Changing jobs can be stressful. Society likes to put a certain pressure on us to find our destiny, which ends up giving us anxiety. What if we’re not doing what we’re supposed to with our life? Have we missed our destiny then? And how do we leave our wrong “destiny” behind, so we can go find the perfect job?
Every job seeker faces a string of common fears when they try to find a new job.
Don’t worry. You decide your own destiny. Even if you don’t get your so-called dream job, you’ll still be able to live happily ever after, but this doesn’t mean that you should let the fear crumble you or stop you from trying.
Here are 8 common fears that every job seeker tends to struggle with—and how you can deal with them.
Every job seeker must put in a fair amount of effort when they apply for a job. If you send out the exact same cover letter to every position you apply for, then you know you’ll most likely not hear back. Therefore, it’s important that you take some time to get to know the company, their values and how they align with you and include this in your application.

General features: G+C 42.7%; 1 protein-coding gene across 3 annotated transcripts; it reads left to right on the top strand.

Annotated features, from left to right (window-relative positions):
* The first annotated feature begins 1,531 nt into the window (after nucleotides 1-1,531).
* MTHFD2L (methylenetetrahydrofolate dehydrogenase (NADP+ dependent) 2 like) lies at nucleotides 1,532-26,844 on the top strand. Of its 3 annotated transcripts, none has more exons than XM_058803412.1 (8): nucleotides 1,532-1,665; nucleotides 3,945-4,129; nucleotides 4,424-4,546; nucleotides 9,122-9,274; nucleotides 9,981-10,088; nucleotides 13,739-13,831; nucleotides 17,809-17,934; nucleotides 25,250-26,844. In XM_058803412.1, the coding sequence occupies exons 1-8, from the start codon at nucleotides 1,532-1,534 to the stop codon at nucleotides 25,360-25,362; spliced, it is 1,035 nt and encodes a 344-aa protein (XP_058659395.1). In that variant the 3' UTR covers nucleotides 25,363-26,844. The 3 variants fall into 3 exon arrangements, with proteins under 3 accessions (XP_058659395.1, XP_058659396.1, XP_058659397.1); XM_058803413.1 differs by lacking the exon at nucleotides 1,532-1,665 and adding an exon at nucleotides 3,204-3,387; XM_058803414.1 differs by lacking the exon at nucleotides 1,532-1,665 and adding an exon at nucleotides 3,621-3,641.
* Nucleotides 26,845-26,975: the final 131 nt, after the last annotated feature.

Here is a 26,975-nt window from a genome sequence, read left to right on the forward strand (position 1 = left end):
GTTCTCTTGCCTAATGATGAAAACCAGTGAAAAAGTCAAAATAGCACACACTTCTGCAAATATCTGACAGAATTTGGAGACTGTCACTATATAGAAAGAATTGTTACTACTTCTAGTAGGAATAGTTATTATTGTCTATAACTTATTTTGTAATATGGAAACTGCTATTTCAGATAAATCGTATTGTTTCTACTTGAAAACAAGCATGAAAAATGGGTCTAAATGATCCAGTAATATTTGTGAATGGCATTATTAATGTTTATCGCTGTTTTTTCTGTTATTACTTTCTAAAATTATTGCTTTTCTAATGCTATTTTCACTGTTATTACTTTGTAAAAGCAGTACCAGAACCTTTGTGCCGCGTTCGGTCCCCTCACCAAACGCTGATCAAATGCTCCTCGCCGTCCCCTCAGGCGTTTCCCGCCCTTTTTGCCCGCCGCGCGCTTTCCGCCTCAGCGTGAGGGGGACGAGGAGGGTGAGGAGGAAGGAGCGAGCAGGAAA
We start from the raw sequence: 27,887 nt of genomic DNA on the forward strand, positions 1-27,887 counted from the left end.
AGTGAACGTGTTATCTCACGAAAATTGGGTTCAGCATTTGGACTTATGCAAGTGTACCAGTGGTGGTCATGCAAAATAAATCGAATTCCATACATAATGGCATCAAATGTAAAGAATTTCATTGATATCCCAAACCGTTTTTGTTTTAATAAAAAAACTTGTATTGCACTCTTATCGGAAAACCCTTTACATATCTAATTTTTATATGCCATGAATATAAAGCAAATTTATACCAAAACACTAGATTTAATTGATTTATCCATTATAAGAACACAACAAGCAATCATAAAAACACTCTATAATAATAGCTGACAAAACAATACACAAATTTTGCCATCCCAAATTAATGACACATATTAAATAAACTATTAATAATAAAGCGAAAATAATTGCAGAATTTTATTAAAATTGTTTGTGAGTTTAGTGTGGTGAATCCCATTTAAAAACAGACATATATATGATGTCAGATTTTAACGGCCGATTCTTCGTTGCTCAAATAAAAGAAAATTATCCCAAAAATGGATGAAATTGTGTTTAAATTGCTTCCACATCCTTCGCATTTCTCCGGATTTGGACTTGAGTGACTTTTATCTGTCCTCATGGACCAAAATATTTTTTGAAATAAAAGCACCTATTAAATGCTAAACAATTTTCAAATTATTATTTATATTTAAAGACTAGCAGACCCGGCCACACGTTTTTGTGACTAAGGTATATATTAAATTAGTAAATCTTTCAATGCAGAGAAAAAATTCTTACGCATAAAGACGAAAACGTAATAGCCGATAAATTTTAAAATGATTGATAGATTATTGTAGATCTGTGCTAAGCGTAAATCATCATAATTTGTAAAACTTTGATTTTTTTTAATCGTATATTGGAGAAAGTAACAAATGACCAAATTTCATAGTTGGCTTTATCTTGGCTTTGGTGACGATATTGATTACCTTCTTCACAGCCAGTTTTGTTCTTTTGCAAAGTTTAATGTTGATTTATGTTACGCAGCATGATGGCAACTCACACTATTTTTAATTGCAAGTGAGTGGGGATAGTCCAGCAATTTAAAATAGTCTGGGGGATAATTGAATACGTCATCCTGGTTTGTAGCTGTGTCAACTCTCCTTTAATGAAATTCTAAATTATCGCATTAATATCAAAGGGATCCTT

Taking this initiative is great, but once you’ve send it—anxiety creeps in on you. What if you don’t hear back from them? What if your resume just disappears into a black hole? Was it all for nothing?
Unfortunately, you’ll never be able to get any guarantee. You might not hear back from them. This can be discouraging. Especially, if you’ve applied for several jobs, and you haven’t heard back from any of them. Your self-esteem might take a little beating.
It’s important to remember that their silence doesn’t have anything to do with your future. Accept the fact that someone out there might be better for this position than you, but at the same time, this doesn’t mean that you won’t be the perfect fit for the next job you apply for.
You should fully commit to every job application, but once you’re done, then it’s time to let go and focus on the next application. You can always go back later and possibly identify some flaws you’ll improve for the future, but don’t get stuck.
Don’t waste your time overthinking what went wrong. It won’t give you a job, only unnecessary worries and doubts.
A good job application needs a good cover letter, but what if you have trouble identifying exactly what you bring to the table? It can be difficult to market yourself.
It can set you off. It might make you reconsider even applying for a particular job, simply because you have no idea how to position yourself.
Start by figuring out why you want that job. Chances are you’re very interested in that specific field, because your skills fit in.
Humans are naturally drawn to things they are good at. Even when we were younger and played sports or a music instrument, we would usually not pursue things that we weren’t good at.